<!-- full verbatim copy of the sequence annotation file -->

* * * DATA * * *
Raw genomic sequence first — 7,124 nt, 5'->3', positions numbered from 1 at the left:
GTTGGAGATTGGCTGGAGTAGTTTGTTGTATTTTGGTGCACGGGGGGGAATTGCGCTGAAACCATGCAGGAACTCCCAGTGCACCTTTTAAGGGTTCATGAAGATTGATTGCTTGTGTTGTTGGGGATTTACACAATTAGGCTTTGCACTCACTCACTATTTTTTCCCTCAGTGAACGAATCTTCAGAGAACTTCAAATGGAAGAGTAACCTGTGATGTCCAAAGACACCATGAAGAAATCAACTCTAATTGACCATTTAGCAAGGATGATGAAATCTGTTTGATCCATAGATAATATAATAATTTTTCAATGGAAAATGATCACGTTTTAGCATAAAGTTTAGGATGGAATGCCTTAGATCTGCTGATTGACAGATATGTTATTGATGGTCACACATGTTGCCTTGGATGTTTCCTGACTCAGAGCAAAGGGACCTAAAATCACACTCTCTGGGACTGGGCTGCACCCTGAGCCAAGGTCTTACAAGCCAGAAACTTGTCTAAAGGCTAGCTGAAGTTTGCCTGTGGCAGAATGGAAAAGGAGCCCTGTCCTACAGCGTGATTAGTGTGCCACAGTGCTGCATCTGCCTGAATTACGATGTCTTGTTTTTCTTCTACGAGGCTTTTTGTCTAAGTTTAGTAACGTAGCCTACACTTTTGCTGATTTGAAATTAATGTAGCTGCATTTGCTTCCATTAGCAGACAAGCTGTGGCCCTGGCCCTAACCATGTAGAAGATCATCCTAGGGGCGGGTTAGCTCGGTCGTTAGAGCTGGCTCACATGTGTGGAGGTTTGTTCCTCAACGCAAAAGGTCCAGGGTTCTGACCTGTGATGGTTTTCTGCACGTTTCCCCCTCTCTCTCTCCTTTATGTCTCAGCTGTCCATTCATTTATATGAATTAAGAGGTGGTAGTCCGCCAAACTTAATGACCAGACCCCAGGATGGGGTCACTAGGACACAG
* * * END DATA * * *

Raw genomic sequence first — 7,124 nt, 5'->3', positions numbered from 1 at the left:
GTTGGAGATTGGCTGGAGTAGTTTGTTGTATTTTGGTGCACGGGGGGGAATTGCGCTGAAACCATGCAGGAACTCCCAGTGCACCTTTTAAGGGTTCATGAAGATTGATTGCTTGTGTTGTTGGGGATTTACACAATTAGGCTTTGCACTCACTCACTATTTTTTCCCTCAGTGAACGAATCTTCAGAGAACTTCAAATGGAAGAGTAACCTGTGATGTCCAAAGACACCATGAAGAAATCAACTCTAATTGACCATTTAGCAAGGATGATGAAATCTGTTTGATCCATAGATAATATAATAATTTTTCAATGGAAAATGATCACGTTTTAGCATAAAGTTTAGGATGGAATGCCTTAGATCTGCTGATTGACAGATATGTTATTGATGGTCACACATGTTGCCTTGGATGTTTCCTGACTCAGAGCAAAGGGACCTAAAATCACACTCTCTGGGACTGGGCTGCACCCTGAGCCAAGGTCTTACAAGCCAGAAACTTGTCTAAAGGCTAGCTGAAGTTTGCCTGTGGCAGAATGGAAAAGGAGCCCTGTCCTACAGCGTGATTAGTGTGCCACAGTGCTGCATCTGCCTGAATTACGATGTCTTGTTTTTCTTCTACGAGGCTTTTTGTCTAAGTTTAGTAACGTAGCCTACACTTTTGCTGATTTGAAATTAATGTAGCTGCATTTGCTTCCATTAGCAGACAAGCTGTGGCCCTGGCCCTAACCATGTAGAAGATCATCCTAGGGGCGGGTTAGCTCGGTCGTTAGAGCTGGCTCACATGTGTGGAGGTTTGTTCCTCAACGCAAAAGGTCCAGGGTTCTGACCTGTGATGGTTTTCTGCACGTTTCCCCCTCTCTCTCTCCTTTATGTCTCAGCTGTCCATTCATTTATATGAATTAAGAGGTGGTAGTCCGCCAAACTTAATGACCAGACCCCAGGATGGGGTCACTAGGACACAG